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Posted on Thu, Jan 10, 2013 : 12:33 p.m.

Analysis: See which Michigan schools add most value for students

By Staff

A new Bridge Magazine analysis released Thursday ranks Michigan schools based on schools' test scores adjusted for family income, showing where students are not only achieving but overachieving.

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Central Academy was named Bridge Magazine's top value-added schools in the state.

Joseph Tobianski |

From the story:

Bridge and Public Sector Consultants created a Value-Added Matrix (VAM) to determine its 2012 Academic State Champs, celebrating schools that are finding a way to push learning through the socioeconomic ceiling.

School districts traditionally thought of as high-performing do well in the analysis, but the top 10 is dominated by charter schools and high-poverty districts not typically recognized for academic success.

Bridge says the methodology may seem counterintuitive to some, but it also shows the complexity of comparing success and failure in vastly different school districts.

Locally, Ann Arbor Public Schools and charter school Central Academy both made the rankings. AAPS is among the top-10 value-added affluent and traditional school districts in the state, while Central Academy is the fifth most value-added school in all categories.



Fri, Jan 11, 2013 : 5:48 p.m.

Some key factors with this that are not discussed at all are: The name appears to be misleading. It does not really seem to measure any value-added items. Rather it measures actual results against predicted results. This is more like a 'Beating Expectations' ranking. Depending on how poorly you are expected to do, you can get an excellent Value Added ranking without actually adding much in 'Value'. The rankings are based strictly on income level; and that is measured just on one variable: whether or not a student is eligible for a free or reduced lunch - not even that one variable is broken down into the two categories its name suggests. And although the article mentions several instances of school / districts that have a high percentage of ESL students, that factor is not counted. Going forward, you have the prospect that, as the lower performing schools / districts begin to succeed, they may raise the expected level of performance and may begin looking like they are no longer succeeding; or at least as if they aren't doing the job they used to. This would also make the schools that are performing at an even lower level look like they are getting even worse than they are. Since there is not a working link to the methodology explanation, we can't judge how the 'expected' level of performance is determined. Having said all that, it is good to see that there is work being done on measuring effective teaching that is based on something other than raw test scores.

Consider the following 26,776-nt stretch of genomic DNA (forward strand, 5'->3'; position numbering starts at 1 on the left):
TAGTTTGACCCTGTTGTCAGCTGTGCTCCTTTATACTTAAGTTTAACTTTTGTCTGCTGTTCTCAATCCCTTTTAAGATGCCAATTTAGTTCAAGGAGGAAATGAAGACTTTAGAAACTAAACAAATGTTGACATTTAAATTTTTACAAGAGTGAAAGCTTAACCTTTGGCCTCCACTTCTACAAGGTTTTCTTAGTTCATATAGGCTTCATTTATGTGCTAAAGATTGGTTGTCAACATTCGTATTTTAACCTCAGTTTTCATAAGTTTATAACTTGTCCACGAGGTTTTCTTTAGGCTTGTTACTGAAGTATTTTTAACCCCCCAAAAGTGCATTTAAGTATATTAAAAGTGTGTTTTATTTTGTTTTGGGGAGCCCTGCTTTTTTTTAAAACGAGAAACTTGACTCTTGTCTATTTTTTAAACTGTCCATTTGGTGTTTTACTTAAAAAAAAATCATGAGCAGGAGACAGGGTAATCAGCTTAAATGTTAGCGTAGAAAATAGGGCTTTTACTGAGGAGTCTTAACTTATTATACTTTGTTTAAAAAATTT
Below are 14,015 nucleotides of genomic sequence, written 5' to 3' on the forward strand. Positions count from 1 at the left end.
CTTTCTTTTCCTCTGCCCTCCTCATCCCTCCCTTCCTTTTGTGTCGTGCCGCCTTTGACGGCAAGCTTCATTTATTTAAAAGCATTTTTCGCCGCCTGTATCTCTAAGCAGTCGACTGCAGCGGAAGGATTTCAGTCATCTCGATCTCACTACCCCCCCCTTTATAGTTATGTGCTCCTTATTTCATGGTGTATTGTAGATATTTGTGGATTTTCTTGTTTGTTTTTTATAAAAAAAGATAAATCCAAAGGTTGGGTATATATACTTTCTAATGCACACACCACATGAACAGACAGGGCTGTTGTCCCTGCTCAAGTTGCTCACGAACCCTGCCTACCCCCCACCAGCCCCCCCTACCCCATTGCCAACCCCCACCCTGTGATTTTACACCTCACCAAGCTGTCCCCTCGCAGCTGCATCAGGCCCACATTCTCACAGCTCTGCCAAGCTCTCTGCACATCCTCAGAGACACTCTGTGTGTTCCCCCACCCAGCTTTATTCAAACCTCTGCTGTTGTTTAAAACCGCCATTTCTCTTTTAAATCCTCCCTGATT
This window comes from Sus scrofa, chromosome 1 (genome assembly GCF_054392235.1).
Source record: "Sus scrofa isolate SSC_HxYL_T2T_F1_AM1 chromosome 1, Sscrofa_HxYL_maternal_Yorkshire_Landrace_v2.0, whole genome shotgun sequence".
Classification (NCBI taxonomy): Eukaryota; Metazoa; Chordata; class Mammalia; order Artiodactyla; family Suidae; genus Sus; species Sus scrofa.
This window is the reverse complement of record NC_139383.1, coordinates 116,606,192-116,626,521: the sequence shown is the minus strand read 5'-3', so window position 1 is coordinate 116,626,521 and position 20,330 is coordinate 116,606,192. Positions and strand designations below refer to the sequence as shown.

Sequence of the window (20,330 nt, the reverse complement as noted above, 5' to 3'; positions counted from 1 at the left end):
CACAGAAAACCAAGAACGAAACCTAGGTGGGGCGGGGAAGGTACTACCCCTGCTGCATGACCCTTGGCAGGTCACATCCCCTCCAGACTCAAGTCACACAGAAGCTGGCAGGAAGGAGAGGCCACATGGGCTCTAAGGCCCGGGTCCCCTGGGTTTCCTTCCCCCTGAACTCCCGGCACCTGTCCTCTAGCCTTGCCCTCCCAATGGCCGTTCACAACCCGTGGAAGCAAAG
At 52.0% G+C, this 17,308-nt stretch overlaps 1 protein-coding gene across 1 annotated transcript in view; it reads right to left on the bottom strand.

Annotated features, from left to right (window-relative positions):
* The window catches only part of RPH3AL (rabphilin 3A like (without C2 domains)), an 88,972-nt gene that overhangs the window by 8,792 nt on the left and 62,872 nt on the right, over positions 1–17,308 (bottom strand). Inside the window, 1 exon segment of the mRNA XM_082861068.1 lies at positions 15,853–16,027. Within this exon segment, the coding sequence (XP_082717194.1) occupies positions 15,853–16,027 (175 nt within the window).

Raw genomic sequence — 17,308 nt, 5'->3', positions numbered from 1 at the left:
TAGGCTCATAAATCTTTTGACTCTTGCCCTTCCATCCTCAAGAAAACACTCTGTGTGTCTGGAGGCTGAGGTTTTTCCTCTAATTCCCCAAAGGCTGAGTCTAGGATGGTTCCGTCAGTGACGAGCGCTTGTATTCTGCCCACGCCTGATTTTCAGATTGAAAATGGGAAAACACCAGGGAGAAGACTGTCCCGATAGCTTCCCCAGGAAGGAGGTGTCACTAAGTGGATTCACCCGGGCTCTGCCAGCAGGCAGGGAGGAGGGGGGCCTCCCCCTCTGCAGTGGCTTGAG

Rick Stevens

Thu, Jan 10, 2013 : 8:06 p.m.

'The scoring system is similar to one introduced by the Mackinac Center for Public Policy in June.' The minute I see 'Mackinac Center I think 'privitize everything and things will be wonderful'. I would be very surprised to see 'Bridge magazine' say anything positive about anything that wasn't private so this fluff isn't much of a surprise. The private academies can cherry pick their students much like private health insurers do with their insured (vs Medicaid or Medicare) and, surprise, surprise end up getting better scores and higher profits. When is going to actually do some investigative reporting and not just re-print fluff? Cheerleading for the Mackinac Center and SPARK isn't news or even journalism in my opinion.


Thu, Jan 10, 2013 : 6:59 p.m.

It is almost impossible to evaluate whether this methodology makes any sense at all, since Bridge's link to the methodology page doesn't work.

Macabre Sunset

Thu, Jan 10, 2013 : 6:20 p.m.

Good. We need a matrix that assesses the gappiness quotient as it relates to the achievement gap and the parenting gap. Top-peforming schools could earn mall credits that students can use at The Gap.


Thu, Jan 10, 2013 : 6:09 p.m.

I think that the "value-added matrix" (VAM) used here is interesting, but such measurements are good only for administrators - while doing little for students. It's hard to explain to a student that "you're still an underachiever, but your school is great because given how we expected you to perform (i.e. "poorly"), you did OK." That student remains an underperformer - and frankly, your school's "VAM" makes no difference on a resume.